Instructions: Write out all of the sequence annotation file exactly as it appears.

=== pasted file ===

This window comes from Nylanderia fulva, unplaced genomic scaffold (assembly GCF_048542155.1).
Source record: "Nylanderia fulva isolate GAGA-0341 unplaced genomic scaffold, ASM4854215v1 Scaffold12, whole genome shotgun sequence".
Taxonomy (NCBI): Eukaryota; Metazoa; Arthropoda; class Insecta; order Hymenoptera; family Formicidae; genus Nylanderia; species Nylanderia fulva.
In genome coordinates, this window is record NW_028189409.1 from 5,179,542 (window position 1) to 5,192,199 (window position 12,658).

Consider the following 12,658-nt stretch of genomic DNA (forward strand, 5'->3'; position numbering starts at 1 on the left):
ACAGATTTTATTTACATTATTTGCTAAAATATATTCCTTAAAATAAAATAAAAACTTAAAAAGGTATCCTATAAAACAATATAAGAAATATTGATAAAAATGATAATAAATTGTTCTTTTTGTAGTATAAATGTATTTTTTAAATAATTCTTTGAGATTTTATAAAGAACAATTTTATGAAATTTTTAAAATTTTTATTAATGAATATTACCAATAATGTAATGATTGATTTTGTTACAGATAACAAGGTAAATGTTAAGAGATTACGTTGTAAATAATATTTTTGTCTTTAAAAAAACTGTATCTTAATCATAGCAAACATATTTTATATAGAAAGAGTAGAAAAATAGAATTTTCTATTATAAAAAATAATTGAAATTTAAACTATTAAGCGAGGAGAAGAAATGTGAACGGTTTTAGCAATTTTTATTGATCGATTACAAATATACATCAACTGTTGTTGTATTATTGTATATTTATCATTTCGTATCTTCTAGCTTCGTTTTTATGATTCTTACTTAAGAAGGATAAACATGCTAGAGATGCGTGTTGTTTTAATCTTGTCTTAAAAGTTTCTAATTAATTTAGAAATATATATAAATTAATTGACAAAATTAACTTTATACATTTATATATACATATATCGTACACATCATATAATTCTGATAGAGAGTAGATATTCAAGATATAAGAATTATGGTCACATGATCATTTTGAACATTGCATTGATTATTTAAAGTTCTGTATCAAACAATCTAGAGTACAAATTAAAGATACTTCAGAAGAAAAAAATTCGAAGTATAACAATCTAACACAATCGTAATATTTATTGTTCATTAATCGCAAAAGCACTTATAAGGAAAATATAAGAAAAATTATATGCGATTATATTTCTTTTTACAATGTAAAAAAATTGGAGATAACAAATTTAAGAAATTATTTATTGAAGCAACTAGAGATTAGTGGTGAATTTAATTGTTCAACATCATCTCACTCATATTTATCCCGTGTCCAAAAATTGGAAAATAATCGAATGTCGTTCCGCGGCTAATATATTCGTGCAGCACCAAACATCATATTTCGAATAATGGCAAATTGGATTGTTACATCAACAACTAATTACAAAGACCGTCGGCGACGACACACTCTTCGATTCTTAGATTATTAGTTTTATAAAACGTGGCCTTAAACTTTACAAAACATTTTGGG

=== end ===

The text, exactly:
This window comes from Nylanderia fulva, unplaced genomic scaffold (assembly GCF_048542155.1).
Source record: "Nylanderia fulva isolate GAGA-0341 unplaced genomic scaffold, ASM4854215v1 Scaffold12, whole genome shotgun sequence".
Taxonomy (NCBI): Eukaryota; Metazoa; Arthropoda; class Insecta; order Hymenoptera; family Formicidae; genus Nylanderia; species Nylanderia fulva.
In genome coordinates, this window is record NW_028189409.1 from 5,179,542 (window position 1) to 5,192,199 (window position 12,658).

Consider the following 12,658-nt stretch of genomic DNA (forward strand, 5'->3'; position numbering starts at 1 on the left):
ACAGATTTTATTTACATTATTTGCTAAAATATATTCCTTAAAATAAAATAAAAACTTAAAAAGGTATCCTATAAAACAATATAAGAAATATTGATAAAAATGATAATAAATTGTTCTTTTTGTAGTATAAATGTATTTTTTAAATAATTCTTTGAGATTTTATAAAGAACAATTTTATGAAATTTTTAAAATTTTTATTAATGAATATTACCAATAATGTAATGATTGATTTTGTTACAGATAACAAGGTAAATGTTAAGAGATTACGTTGTAAATAATATTTTTGTCTTTAAAAAAACTGTATCTTAATCATAGCAAACATATTTTATATAGAAAGAGTAGAAAAATAGAATTTTCTATTATAAAAAATAATTGAAATTTAAACTATTAAGCGAGGAGAAGAAATGTGAACGGTTTTAGCAATTTTTATTGATCGATTACAAATATACATCAACTGTTGTTGTATTATTGTATATTTATCATTTCGTATCTTCTAGCTTCGTTTTTATGATTCTTACTTAAGAAGGATAAACATGCTAGAGATGCGTGTTGTTTTAATCTTGTCTTAAAAGTTTCTAATTAATTTAGAAATATATATAAATTAATTGACAAAATTAACTTTATACATTTATATATACATATATCGTACACATCATATAATTCTGATAGAGAGTAGATATTCAAGATATAAGAATTATGGTCACATGATCATTTTGAACATTGCATTGATTATTTAAAGTTCTGTATCAAACAATCTAGAGTACAAATTAAAGATACTTCAGAAGAAAAAAATTCGAAGTATAACAATCTAACACAATCGTAATATTTATTGTTCATTAATCGCAAAAGCACTTATAAGGAAAATATAAGAAAAATTATATGCGATTATATTTCTTTTTACAATGTAAAAAAATTGGAGATAACAAATTTAAGAAATTATTTATTGAAGCAACTAGAGATTAGTGGTGAATTTAATTGTTCAACATCATCTCACTCATATTTATCCCGTGTCCAAAAATTGGAAAATAATCGAATGTCGTTCCGCGGCTAATATATTCGTGCAGCACCAAACATCATATTTCGAATAATGGCAAATTGGATTGTTACATCAACAACTAATTACAAAGACCGTCGGCGACGACACACTCTTCGATTCTTAGATTATTAGTTTTATAAAACGTGGCCTTAAACTTTACAAAACATTTTGGG